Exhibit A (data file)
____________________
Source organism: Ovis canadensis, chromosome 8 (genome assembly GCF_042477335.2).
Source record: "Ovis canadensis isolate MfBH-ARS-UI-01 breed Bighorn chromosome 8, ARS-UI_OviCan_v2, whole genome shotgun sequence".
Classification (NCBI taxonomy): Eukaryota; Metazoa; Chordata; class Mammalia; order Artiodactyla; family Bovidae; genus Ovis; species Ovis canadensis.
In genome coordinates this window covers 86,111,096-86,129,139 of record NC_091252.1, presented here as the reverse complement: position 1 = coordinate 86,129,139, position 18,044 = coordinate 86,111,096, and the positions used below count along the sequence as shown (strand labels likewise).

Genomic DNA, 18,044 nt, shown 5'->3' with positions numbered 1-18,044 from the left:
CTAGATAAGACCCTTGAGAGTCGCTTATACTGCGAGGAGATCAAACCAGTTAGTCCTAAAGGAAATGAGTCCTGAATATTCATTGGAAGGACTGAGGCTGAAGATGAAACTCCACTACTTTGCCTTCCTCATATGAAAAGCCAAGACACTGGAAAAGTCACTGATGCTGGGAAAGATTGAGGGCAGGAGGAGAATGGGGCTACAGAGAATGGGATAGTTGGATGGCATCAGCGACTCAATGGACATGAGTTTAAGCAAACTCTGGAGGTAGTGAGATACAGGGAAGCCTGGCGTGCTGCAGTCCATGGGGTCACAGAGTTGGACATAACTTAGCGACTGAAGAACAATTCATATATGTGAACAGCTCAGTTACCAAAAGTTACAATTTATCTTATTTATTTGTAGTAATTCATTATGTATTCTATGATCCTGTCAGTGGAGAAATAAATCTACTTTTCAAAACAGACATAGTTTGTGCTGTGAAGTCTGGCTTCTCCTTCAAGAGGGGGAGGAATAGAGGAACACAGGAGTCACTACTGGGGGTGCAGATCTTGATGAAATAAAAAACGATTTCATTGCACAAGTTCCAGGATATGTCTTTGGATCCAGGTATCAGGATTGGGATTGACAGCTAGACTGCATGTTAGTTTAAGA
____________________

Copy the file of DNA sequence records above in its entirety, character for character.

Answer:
Source organism: Ovis canadensis, chromosome 8 (genome assembly GCF_042477335.2).
Source record: "Ovis canadensis isolate MfBH-ARS-UI-01 breed Bighorn chromosome 8, ARS-UI_OviCan_v2, whole genome shotgun sequence".
Classification (NCBI taxonomy): Eukaryota; Metazoa; Chordata; class Mammalia; order Artiodactyla; family Bovidae; genus Ovis; species Ovis canadensis.
In genome coordinates this window covers 86,111,096-86,129,139 of record NC_091252.1, presented here as the reverse complement: position 1 = coordinate 86,129,139, position 18,044 = coordinate 86,111,096, and the positions used below count along the sequence as shown (strand labels likewise).

Genomic DNA, 18,044 nt, shown 5'->3' with positions numbered 1-18,044 from the left:
CTAGATAAGACCCTTGAGAGTCGCTTATACTGCGAGGAGATCAAACCAGTTAGTCCTAAAGGAAATGAGTCCTGAATATTCATTGGAAGGACTGAGGCTGAAGATGAAACTCCACTACTTTGCCTTCCTCATATGAAAAGCCAAGACACTGGAAAAGTCACTGATGCTGGGAAAGATTGAGGGCAGGAGGAGAATGGGGCTACAGAGAATGGGATAGTTGGATGGCATCAGCGACTCAATGGACATGAGTTTAAGCAAACTCTGGAGGTAGTGAGATACAGGGAAGCCTGGCGTGCTGCAGTCCATGGGGTCACAGAGTTGGACATAACTTAGCGACTGAAGAACAATTCATATATGTGAACAGCTCAGTTACCAAAAGTTACAATTTATCTTATTTATTTGTAGTAATTCATTATGTATTCTATGATCCTGTCAGTGGAGAAATAAATCTACTTTTCAAAACAGACATAGTTTGTGCTGTGAAGTCTGGCTTCTCCTTCAAGAGGGGGAGGAATAGAGGAACACAGGAGTCACTACTGGGGGTGCAGATCTTGATGAAATAAAAAACGATTTCATTGCACAAGTTCCAGGATATGTCTTTGGATCCAGGTATCAGGATTGGGATTGACAGCTAGACTGCATGTTAGTTTAAGA